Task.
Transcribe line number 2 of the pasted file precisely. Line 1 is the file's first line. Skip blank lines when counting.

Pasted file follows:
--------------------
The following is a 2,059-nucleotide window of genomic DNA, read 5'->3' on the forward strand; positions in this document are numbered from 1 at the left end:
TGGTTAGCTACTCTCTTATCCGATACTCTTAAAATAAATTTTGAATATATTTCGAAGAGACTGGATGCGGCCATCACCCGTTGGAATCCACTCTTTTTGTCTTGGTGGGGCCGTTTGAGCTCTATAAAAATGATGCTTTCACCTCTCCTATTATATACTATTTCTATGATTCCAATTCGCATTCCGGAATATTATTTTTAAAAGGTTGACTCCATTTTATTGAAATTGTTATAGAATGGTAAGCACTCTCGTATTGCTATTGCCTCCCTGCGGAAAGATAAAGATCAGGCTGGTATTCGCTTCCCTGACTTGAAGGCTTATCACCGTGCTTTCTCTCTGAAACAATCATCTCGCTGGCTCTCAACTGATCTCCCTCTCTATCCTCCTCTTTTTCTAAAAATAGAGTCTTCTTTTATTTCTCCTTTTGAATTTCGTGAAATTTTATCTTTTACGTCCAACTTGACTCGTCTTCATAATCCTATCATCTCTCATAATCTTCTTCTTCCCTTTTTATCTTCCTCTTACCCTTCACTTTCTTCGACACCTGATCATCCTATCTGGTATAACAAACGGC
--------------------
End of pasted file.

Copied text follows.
TGGTTAGCTACTCTCTTATCCGATACTCTTAAAATAAATTTTGAATATATTTCGAAGAGACTGGATGCGGCCATCACCCGTTGGAATCCACTCTTTTTGTCTTGGTGGGGCCGTTTGAGCTCTATAAAAATGATGCTTTCACCTCTCCTATTATATACTATTTCTATGATTCCAATTCGCATTCCGGAATATTATTTTTAAAAGGTTGACTCCATTTTATTGAAATTGTTATAGAATGGTAAGCACTCTCGTATTGCTATTGCCTCCCTGCGGAAAGATAAAGATCAGGCTGGTATTCGCTTCCCTGACTTGAAGGCTTATCACCGTGCTTTCTCTCTGAAACAATCATCTCGCTGGCTCTCAACTGATCTCCCTCTCTATCCTCCTCTTTTTCTAAAAATAGAGTCTTCTTTTATTTCTCCTTTTGAATTTCGTGAAATTTTATCTTTTACGTCCAACTTGACTCGTCTTCATAATCCTATCATCTCTCATAATCTTCTTCTTCCCTTTTTATCTTCCTCTTACCCTTCACTTTCTTCGACACCTGATCATCCTATCTGGTATAACAAACGGC